People come from across Canada and around the world to learn about stroke care from us and that is, in large part, thanks to donor support, which allows us to develop new techniques and retain significant talent

Treating stroke faster than ever

Dr. Timo Krings is Head, Division of Neuroradiology; Site Chief, Medical Imaging, Toronto Western Hospital; David Braley and Nancy Gordon Chair in Interventional Neuroradiology. He leads a team of neuroradiology experts who are finding new ways to treat brain injuries such as stroke.

Q: You are a leader in stroke care. What are some of the latest advances?
A: Our team were the only Canadians to participate in a recent study published in the “New England Journal of Medicine” – one of the most impactful medical journals – that demonstrated we can treat an acute stroke in certain patients as far out as 24 hours after onset. Before now, it was only within 4.5 hours. This is a major advancement. Just yesterday, a patient I treated came in eight hours after her initial stroke. She wasn’t able to speak or move her hand but after treatment she was back to her baseline, that is, normal, and she will be able to go home tomorrow.

Q. What are some other advances you are working on?
A. We are looking at new techniques to remove clots. We are working with a so-called clot aspiration device – with which you suck the clot out rather than extracting it. In an international study for which we are doing the core imaging, the technique is safer and has increased our success rates from 80 to 90%. Yesterday, we removed a clot within four minutes – a new record. In stroke care, every second counts and the faster we can help patients, the greater the odds of them recovering completely.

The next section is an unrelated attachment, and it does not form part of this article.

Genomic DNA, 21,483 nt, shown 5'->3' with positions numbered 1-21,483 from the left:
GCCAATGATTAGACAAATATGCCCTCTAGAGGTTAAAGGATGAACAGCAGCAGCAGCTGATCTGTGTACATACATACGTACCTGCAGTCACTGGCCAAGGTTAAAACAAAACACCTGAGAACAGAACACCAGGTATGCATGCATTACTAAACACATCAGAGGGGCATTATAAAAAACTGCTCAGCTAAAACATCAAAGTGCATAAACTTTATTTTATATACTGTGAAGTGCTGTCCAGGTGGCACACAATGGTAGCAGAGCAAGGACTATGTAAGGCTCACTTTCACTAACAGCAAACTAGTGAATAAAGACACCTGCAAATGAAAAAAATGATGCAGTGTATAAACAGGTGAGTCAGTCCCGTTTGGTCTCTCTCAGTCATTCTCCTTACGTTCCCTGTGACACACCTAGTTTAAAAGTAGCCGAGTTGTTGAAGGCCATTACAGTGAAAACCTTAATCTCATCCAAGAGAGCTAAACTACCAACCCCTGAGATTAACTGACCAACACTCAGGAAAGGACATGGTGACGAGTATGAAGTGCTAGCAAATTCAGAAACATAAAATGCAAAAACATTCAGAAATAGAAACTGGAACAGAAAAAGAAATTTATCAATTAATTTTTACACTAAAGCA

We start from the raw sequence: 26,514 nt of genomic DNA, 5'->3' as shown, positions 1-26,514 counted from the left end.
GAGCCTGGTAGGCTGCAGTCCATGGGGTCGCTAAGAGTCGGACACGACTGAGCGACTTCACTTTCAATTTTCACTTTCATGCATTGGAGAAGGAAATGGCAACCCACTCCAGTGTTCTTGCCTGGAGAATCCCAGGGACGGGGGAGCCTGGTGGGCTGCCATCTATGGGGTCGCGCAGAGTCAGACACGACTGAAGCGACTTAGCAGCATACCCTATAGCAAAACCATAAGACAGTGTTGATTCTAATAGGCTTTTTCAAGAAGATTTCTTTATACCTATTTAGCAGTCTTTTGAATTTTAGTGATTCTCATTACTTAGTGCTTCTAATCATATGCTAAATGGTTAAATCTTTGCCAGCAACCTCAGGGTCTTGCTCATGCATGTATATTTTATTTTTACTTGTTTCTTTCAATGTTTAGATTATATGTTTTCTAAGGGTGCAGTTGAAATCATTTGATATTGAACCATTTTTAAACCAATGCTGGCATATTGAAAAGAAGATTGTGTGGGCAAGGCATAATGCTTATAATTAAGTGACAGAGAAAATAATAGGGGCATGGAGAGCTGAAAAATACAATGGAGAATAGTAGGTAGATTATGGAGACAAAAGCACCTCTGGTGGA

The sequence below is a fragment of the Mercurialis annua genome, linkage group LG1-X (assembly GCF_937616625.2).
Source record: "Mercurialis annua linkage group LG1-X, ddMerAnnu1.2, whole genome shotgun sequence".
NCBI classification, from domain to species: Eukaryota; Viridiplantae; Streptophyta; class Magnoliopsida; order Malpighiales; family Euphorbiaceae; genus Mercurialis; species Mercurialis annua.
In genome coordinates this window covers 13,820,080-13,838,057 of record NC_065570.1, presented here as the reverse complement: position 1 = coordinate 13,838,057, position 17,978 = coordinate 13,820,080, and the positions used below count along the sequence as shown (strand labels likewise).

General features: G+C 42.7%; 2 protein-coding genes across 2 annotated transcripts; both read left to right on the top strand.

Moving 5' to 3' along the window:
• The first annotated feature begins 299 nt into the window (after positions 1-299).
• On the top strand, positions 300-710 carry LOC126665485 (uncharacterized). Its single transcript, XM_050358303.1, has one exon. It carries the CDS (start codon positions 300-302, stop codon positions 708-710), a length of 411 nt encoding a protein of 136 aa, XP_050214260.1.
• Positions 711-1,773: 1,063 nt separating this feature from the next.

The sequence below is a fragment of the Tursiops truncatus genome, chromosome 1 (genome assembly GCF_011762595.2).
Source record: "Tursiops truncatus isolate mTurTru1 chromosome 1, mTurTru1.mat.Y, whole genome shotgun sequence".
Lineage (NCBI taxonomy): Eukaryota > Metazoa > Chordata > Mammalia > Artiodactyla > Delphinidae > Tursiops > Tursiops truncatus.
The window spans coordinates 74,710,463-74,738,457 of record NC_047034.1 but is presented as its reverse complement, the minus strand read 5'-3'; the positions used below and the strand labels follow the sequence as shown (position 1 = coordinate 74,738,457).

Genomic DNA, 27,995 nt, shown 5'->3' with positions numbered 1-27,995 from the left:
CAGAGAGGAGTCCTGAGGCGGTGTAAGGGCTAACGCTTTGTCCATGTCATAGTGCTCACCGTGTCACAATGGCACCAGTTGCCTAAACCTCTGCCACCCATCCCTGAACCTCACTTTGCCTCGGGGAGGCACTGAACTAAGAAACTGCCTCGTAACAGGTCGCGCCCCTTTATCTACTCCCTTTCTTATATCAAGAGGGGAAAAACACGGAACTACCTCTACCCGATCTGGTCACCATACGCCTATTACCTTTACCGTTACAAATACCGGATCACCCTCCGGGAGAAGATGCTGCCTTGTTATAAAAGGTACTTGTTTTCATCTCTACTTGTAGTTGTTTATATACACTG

Q: What role does imaging play in stroke care?
A: Imaging can tell if the brain is still alive and if there is tissue that is at risk of being harmed by the stroke. Time is of the essence in stroke care: For every minute delay the brain loses approximately 1.9 million neurons. In most centers, patients have to go through multiple “pit stops” before they reach the angiography suite where we extract the clot: they have to go from the Emergency Department, to the CT, back to the ER, and then to the angiography. We have developed a technique where the imaging can be done right in the angiography suite, where the treatment is done. This saves easily ten minutes – or 19 million neurons!

Q: Is donor support important to the work you do?
A: Donor funding is vital to our work. It allows us to continue our cutting-edge research and continue to be independent. People come from across Canada and around the world to learn about stroke care from us and that is, in large part, thanks to donor support, which allows us to develop new techniques and retain significant talent. We have so many bright people on our research team and that is why we can achieve such high-level impacts on patient care.